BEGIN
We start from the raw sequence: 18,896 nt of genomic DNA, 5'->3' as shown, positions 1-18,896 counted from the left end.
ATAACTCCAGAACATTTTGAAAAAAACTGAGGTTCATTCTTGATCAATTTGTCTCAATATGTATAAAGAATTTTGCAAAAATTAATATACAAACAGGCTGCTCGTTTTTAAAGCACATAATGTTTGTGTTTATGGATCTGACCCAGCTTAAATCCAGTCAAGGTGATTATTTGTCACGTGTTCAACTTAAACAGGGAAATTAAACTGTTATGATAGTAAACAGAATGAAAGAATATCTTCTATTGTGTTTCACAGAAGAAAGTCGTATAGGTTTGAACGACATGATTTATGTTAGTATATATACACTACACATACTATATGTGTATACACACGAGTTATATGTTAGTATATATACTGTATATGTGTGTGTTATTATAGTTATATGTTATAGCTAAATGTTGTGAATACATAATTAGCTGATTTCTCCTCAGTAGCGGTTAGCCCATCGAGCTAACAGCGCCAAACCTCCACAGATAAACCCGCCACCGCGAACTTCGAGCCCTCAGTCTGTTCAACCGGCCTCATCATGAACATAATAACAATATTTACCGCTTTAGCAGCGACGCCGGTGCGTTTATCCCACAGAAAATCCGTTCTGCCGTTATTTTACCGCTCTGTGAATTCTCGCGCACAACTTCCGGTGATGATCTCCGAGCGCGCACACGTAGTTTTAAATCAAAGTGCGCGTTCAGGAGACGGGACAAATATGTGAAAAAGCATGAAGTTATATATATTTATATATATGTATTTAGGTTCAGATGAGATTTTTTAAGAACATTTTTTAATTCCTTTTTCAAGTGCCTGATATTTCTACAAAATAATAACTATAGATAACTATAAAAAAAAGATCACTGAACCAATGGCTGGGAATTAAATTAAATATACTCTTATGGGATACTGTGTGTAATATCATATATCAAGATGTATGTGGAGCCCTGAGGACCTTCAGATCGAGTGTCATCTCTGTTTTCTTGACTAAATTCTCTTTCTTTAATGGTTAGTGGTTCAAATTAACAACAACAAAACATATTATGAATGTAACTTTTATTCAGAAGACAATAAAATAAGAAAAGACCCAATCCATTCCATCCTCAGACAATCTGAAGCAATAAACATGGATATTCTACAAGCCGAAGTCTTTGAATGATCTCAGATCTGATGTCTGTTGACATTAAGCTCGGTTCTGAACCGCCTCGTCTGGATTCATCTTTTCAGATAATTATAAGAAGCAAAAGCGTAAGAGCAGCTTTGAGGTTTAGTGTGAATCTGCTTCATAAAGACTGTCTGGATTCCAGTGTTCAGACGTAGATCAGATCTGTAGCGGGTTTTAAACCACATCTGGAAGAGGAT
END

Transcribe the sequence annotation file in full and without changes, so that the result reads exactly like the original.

We start from the raw sequence: 18,896 nt of genomic DNA, 5'->3' as shown, positions 1-18,896 counted from the left end.
ATAACTCCAGAACATTTTGAAAAAAACTGAGGTTCATTCTTGATCAATTTGTCTCAATATGTATAAAGAATTTTGCAAAAATTAATATACAAACAGGCTGCTCGTTTTTAAAGCACATAATGTTTGTGTTTATGGATCTGACCCAGCTTAAATCCAGTCAAGGTGATTATTTGTCACGTGTTCAACTTAAACAGGGAAATTAAACTGTTATGATAGTAAACAGAATGAAAGAATATCTTCTATTGTGTTTCACAGAAGAAAGTCGTATAGGTTTGAACGACATGATTTATGTTAGTATATATACACTACACATACTATATGTGTATACACACGAGTTATATGTTAGTATATATACTGTATATGTGTGTGTTATTATAGTTATATGTTATAGCTAAATGTTGTGAATACATAATTAGCTGATTTCTCCTCAGTAGCGGTTAGCCCATCGAGCTAACAGCGCCAAACCTCCACAGATAAACCCGCCACCGCGAACTTCGAGCCCTCAGTCTGTTCAACCGGCCTCATCATGAACATAATAACAATATTTACCGCTTTAGCAGCGACGCCGGTGCGTTTATCCCACAGAAAATCCGTTCTGCCGTTATTTTACCGCTCTGTGAATTCTCGCGCACAACTTCCGGTGATGATCTCCGAGCGCGCACACGTAGTTTTAAATCAAAGTGCGCGTTCAGGAGACGGGACAAATATGTGAAAAAGCATGAAGTTATATATATTTATATATATGTATTTAGGTTCAGATGAGATTTTTTAAGAACATTTTTTAATTCCTTTTTCAAGTGCCTGATATTTCTACAAAATAATAACTATAGATAACTATAAAAAAAAGATCACTGAACCAATGGCTGGGAATTAAATTAAATATACTCTTATGGGATACTGTGTGTAATATCATATATCAAGATGTATGTGGAGCCCTGAGGACCTTCAGATCGAGTGTCATCTCTGTTTTCTTGACTAAATTCTCTTTCTTTAATGGTTAGTGGTTCAAATTAACAACAACAAAACATATTATGAATGTAACTTTTATTCAGAAGACAATAAAATAAGAAAAGACCCAATCCATTCCATCCTCAGACAATCTGAAGCAATAAACATGGATATTCTACAAGCCGAAGTCTTTGAATGATCTCAGATCTGATGTCTGTTGACATTAAGCTCGGTTCTGAACCGCCTCGTCTGGATTCATCTTTTCAGATAATTATAAGAAGCAAAAGCGTAAGAGCAGCTTTGAGGTTTAGTGTGAATCTGCTTCATAAAGACTGTCTGGATTCCAGTGTTCAGACGTAGATCAGATCTGTAGCGGGTTTTAAACCACATCTGGAAGAGGAT